Just two months after signing a CAR-T deal with Baylor, London-based Cell Medica has penned a new pact with University College London (UCL) to use its T-cell tech to help create new, cutting-edge meds for cancer.
Under the terms of the collab, which isn’t disclosing any financial details, Cell Medica also gets an exclusive, worldwide option and license agreement for these technologies, as well as T cell receptor (TCR) gene sequences for the development and sale of specific products.
The deal will build on the research of Professor Hans Stauss and Professor Emma Morris of UCL, two big names in developing modified TCRs against oncology targets.
T cell receptors are molecules which sit on the surface of T cells. They work by recognizing antigens expressed by cancer cells.
What TCR technology does is to use this ability to target both intracellular and cell surface antigens, creating a mechanism to engineer immune cells to target certain tumors. UCL’s tech, according to a joint statement, has the potential to “produce strong expression of TCRs by the engineered T cells,” which should boost its killing range when it comes to fighting tumors.
The University will carry out the preclinical and early clinical research under the auspices of a Joint Steering Committee.
Cell Medica said it will support the product development work with its “substantial experience in manufacturing clinical-grade cell therapies” while looking to also establish “robust production processes” suitable for industrial scale-up.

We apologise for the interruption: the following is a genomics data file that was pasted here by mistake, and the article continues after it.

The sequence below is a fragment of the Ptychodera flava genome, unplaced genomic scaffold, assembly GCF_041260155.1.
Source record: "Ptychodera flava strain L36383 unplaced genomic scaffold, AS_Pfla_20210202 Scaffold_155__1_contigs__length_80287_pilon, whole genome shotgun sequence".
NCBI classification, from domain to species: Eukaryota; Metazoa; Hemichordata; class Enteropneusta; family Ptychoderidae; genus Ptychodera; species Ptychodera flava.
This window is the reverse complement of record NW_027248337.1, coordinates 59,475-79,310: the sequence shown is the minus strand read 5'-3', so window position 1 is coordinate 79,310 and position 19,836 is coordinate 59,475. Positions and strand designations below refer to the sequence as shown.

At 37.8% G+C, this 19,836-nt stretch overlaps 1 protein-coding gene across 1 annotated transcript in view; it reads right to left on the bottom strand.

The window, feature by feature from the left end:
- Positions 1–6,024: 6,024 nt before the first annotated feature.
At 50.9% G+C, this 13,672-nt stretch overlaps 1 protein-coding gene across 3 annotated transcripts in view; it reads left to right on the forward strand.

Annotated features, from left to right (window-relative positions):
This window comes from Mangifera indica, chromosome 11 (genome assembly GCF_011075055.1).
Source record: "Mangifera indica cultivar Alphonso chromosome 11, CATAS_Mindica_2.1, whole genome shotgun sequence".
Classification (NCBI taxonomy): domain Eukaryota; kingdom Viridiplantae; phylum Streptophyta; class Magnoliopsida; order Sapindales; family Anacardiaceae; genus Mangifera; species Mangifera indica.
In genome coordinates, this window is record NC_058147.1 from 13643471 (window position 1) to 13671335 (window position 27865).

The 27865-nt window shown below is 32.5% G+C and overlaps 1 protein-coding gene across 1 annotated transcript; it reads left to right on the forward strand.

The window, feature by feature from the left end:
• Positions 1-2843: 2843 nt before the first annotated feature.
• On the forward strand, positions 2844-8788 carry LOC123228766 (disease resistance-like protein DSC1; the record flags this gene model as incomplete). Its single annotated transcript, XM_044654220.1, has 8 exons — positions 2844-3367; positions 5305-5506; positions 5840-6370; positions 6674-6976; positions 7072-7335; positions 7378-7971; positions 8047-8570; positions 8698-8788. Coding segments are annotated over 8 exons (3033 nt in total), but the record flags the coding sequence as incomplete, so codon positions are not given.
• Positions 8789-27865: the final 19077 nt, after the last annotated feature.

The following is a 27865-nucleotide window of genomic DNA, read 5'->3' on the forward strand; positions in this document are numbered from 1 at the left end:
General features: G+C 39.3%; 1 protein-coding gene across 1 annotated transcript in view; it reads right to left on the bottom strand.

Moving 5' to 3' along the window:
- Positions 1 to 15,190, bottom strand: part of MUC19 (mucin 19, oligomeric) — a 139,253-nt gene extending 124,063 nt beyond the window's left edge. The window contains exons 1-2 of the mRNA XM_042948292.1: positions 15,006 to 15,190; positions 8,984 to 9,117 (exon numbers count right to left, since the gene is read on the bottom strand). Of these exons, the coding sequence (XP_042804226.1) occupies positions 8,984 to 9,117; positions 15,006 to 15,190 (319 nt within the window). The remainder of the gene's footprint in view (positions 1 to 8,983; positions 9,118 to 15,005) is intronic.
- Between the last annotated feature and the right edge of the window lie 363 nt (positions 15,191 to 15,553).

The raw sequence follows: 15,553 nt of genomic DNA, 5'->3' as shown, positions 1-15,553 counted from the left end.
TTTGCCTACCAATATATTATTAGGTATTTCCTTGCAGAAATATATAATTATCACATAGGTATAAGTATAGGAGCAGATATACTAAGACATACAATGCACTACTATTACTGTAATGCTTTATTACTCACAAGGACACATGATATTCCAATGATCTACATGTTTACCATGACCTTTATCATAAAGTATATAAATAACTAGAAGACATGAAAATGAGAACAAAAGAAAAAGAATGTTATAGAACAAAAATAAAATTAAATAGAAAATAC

If and when a drug or drugs from the collab has finished up in Phase I, these treatments will then be handed over to Cell Medica for Phase II and beyond, including bringing them to market.
While not going into the exact figures, Cell Medica said has paid an up-front fee and “will make additional payments to exercise its exclusive option to license future products.” UCL, meanwhile, is eligible to receive further payments related to clinical, regulatory and sales milestones, as well as single digit royalties.
Gregg Sando, CEO of Cell Medica said: “This collaboration adds the modified TCR technology platform to our strategy to develop breakthrough treatments for cancer using cellular immunotherapy products. The partnership with Profs Hans Stauss and Emma Morris, leading researchers in this field, should enable us to generate a pipeline of new TCR products with increased efficacy and safety for patients.”
Cell Medica, one of last year’s Fierce 15, also has an ongoing pact with Houston’s Baylor College of Medicine to find and develop next-gen tech for engineering immune cells in tumors.
In June they signed an expanded deal to apply CAR technology to natural killer T (NKT) cells as a novel immune cell type with biological properties that may be particularly effective for targeting solid tumors.
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